(805) 646-1015
Executive Director: Rhett Mauck


Our mission is to strengthen disaster response in America by rescuing and recruiting dogs and partnering them with firefighters and other first responders to find people buried alive in the wreckage of disasters.

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Over the years, the Search Dog Foundation has forged numerous partnerships with canine disaster search teams that proudly serve the Los Angeles area. We deeply appreciate the presence of these remarkable canines in our ranks, standing as a steadfast resource we can rely on when summoned to action by the Los Angeles County Fire Department and California Task Force 2. Our task force holds the distinction of being one of only two in the nation with the capacity to deploy internationally, and the indispensable role played by our search dogs cannot be overstated. In the face of earthquakes, hurricanes, mudslides, or the daunting challenge of locating missing persons, these exceptionally trained canines form the bedrock of our search missions. Whether the need arises close to home or on foreign soil, these four-legged heroes ensure that our operations are successful. It is of utmost importance to highlight the unwavering support provided by the Search Dog Foundation, which generously supplies these canines as invaluable assets to our department and task force. This unwavering commitment ensures that we are perpetually ready and equipped to serve our community whenever the call for assistance rings out. Together, we stand united, ready to bring aid and hope in times of crisis.
Gregory Short
Battalion Chief,
Los Angeles County Fire Department
Program Manager,
California Task Force 2/USA-2

What We Need: Future Canine Heroes For America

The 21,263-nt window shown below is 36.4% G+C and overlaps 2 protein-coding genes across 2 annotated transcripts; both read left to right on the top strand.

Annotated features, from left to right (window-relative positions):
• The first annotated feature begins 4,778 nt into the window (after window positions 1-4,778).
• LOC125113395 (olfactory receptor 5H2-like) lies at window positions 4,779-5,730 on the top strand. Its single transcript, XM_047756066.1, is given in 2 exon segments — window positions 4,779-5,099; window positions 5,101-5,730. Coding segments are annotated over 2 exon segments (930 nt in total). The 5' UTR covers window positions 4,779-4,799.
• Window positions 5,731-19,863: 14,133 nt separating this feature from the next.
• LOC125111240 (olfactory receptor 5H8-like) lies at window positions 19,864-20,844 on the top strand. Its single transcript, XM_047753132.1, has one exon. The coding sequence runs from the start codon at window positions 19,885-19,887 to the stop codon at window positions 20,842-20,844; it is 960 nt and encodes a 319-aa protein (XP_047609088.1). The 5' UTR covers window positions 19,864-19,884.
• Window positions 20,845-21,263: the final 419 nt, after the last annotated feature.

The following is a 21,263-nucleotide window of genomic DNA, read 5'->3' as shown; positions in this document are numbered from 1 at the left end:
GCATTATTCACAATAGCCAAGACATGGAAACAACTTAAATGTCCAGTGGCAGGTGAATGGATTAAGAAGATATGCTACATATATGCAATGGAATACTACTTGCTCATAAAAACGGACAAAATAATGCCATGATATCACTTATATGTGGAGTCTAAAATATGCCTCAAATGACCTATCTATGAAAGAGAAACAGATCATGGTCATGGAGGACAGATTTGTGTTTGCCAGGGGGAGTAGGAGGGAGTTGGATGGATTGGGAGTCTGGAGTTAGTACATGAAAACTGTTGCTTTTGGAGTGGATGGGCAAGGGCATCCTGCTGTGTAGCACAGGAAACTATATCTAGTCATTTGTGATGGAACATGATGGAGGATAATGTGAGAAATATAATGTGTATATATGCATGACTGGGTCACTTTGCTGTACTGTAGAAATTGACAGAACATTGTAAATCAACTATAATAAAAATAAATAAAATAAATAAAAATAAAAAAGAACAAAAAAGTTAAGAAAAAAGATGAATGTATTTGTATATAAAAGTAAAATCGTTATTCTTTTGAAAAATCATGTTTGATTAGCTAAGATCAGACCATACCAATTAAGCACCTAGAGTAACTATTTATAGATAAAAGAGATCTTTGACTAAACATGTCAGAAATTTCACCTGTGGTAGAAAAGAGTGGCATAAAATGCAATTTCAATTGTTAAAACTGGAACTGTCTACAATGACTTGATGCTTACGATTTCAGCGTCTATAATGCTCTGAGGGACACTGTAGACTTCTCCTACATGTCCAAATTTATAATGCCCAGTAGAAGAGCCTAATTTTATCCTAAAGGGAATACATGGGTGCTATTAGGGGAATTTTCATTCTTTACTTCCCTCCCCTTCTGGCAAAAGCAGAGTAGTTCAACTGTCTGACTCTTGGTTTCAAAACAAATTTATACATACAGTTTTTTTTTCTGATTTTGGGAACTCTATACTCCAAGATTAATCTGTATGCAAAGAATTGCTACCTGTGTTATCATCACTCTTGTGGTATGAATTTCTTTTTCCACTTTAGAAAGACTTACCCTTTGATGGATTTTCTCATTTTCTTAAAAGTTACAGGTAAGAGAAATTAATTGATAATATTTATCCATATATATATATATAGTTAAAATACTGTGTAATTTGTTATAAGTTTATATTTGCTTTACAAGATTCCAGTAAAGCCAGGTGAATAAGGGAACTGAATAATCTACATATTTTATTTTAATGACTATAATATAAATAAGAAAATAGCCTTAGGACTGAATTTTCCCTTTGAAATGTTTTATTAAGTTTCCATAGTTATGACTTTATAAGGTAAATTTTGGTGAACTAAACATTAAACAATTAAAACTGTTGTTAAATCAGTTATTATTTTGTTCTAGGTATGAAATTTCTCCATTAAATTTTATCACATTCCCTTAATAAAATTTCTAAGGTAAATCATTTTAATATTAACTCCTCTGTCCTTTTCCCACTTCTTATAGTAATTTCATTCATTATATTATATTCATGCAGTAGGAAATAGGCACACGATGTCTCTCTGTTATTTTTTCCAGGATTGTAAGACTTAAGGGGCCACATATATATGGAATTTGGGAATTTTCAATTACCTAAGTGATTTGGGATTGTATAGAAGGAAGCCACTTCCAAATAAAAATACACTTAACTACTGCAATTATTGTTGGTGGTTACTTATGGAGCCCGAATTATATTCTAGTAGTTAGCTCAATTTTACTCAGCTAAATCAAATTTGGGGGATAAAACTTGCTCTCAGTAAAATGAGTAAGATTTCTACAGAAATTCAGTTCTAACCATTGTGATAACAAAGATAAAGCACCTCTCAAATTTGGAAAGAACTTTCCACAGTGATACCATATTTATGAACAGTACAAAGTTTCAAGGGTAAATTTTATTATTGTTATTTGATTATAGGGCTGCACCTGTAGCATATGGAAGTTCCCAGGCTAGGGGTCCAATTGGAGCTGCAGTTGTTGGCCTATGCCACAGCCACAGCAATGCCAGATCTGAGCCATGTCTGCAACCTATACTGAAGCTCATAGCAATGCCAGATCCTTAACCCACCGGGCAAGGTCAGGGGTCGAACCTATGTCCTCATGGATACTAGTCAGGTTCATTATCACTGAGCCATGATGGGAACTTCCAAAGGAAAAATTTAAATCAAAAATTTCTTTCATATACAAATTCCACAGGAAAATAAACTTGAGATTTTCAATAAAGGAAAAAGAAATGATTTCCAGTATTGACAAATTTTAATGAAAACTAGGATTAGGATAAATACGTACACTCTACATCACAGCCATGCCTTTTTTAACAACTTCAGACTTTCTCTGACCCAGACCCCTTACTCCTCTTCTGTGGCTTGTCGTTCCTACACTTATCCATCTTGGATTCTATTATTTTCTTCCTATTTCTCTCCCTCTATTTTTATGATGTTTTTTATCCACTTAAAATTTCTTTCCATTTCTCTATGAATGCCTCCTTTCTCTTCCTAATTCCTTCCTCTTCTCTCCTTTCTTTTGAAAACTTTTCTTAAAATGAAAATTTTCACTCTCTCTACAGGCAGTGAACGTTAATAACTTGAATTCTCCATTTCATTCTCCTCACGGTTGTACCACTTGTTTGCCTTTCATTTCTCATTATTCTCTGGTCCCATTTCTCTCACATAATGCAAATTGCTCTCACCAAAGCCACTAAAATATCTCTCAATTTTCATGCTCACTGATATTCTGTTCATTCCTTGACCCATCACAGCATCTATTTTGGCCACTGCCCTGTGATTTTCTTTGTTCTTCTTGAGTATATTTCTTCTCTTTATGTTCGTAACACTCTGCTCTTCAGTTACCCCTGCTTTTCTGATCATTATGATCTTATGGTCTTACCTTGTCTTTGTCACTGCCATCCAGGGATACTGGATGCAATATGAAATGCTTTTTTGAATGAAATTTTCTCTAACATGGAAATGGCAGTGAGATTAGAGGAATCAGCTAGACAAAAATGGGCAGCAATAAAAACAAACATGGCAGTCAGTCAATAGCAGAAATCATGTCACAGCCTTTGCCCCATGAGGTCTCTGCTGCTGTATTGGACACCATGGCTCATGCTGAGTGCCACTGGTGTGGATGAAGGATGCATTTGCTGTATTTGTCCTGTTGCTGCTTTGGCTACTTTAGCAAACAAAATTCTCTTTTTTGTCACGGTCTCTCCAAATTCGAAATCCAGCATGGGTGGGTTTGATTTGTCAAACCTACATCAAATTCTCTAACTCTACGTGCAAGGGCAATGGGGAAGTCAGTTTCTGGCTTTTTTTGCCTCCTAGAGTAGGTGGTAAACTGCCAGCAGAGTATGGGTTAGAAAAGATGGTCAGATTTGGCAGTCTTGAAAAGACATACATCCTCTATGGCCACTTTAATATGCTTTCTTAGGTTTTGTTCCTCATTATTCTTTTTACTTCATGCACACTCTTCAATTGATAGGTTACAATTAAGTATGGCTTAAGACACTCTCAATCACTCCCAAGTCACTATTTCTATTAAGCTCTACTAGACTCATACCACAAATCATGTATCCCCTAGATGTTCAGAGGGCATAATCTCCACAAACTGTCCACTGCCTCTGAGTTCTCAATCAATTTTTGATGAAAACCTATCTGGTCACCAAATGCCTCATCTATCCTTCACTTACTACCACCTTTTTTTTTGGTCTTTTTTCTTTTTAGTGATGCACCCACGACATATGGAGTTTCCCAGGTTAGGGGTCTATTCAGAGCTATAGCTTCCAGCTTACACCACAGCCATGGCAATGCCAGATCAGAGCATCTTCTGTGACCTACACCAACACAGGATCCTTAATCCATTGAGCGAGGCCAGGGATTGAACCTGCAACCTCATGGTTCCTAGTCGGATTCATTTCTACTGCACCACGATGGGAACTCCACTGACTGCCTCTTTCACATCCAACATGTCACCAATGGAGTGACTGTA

The frequency and strength of recent disasters are stark reminders that they can strike at the heart of any community. In the search for victims, a search dog’s remarkable nose and hard-earned skills mean the difference between days versus minutes, lost versus found, uncertainty versus hope. The National Search Dog Foundation (SDF) works diligently to ensure canine search teams across America can deploy at a moment’s notice when needed, which includes preparing the next generation of canine heroes.

From the day they arrive on campus to the day they are paired with first responders, SDF spends approximately $60,000 to train a search dog over 10 to 12 months. 

SDF is raising $1,020,000 to train the next search dog graduates. Donors at $20,000 and above can become sponsors of a search dog in training, receiving updates on their progress and milestones throughout their career. Sponsor one or even a pack of canine heroes to be Part of the Search!

Key Supporters

George Leis – Board Chair
President and COO,
Montecito Bank & Trust
Richard Butt – Board Vice-Chair
Retired EVP, Executive Creative Director, VMLY&R
Mike J. Diani – Secretary
President, Diani Building Corp.
Christine DeVries
Management Consultant
Robert Harris
Battalion Chief, Los Angeles
County Fire Department
George R. Haynes, Ph.D.
CEO, National Disaster
Search Dog Foundation
Crystal Wyatt
Leadership in Board Governance and Creative & Sustainable